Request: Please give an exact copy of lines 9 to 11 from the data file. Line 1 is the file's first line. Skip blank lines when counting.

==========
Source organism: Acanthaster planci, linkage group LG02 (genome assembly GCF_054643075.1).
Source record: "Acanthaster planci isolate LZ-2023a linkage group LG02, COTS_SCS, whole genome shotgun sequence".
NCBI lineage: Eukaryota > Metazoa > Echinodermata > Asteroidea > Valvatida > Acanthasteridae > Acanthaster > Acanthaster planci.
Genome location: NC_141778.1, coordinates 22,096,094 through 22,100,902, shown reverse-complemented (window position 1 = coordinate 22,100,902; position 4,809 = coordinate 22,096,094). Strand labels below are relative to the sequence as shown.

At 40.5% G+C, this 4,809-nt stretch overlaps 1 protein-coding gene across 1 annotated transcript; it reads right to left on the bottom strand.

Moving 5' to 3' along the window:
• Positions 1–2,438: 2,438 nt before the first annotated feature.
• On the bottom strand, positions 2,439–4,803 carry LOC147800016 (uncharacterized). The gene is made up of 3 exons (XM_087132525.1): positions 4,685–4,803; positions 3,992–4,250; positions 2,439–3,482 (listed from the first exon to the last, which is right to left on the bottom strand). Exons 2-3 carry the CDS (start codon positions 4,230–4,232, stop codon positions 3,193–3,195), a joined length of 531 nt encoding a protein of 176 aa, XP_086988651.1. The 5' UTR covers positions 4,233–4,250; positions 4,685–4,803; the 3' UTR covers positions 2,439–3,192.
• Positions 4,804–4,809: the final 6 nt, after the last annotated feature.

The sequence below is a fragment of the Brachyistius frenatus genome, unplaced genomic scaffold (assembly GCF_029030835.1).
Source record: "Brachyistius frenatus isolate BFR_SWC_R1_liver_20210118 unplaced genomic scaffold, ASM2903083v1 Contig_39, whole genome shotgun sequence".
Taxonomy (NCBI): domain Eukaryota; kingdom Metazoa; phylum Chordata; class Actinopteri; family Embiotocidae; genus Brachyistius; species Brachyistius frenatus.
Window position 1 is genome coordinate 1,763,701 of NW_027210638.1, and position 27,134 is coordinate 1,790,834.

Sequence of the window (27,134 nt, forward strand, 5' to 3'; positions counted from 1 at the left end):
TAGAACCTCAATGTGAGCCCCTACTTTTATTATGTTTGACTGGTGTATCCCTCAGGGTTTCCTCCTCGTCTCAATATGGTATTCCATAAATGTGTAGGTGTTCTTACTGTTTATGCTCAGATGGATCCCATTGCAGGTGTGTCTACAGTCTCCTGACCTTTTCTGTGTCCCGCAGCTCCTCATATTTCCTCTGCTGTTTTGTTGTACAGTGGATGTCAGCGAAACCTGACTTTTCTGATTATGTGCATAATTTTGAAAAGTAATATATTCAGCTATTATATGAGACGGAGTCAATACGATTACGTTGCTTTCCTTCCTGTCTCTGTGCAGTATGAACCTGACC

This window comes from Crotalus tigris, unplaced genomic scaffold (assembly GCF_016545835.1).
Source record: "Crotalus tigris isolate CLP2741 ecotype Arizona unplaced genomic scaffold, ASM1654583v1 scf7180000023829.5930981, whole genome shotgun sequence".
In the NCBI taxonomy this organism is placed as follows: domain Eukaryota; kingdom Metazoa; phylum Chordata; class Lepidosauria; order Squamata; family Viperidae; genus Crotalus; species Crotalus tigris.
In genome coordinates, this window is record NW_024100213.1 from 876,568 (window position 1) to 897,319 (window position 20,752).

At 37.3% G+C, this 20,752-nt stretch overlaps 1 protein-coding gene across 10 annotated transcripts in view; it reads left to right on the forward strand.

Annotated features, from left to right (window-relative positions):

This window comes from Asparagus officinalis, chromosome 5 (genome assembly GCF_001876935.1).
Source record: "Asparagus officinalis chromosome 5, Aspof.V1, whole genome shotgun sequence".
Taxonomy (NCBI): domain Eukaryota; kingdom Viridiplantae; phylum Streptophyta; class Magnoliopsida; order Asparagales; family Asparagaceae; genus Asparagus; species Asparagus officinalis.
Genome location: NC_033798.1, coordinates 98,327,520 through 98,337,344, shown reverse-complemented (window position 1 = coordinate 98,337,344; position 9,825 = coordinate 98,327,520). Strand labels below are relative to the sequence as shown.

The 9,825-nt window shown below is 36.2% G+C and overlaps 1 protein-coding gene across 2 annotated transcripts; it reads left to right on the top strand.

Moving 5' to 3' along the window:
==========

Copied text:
• Positions 4,804–4,809: the final 6 nt, after the last annotated feature.

The sequence below is a fragment of the Brachyistius frenatus genome, unplaced genomic scaffold (assembly GCF_029030835.1).
Source record: "Brachyistius frenatus isolate BFR_SWC_R1_liver_20210118 unplaced genomic scaffold, ASM2903083v1 Contig_39, whole genome shotgun sequence".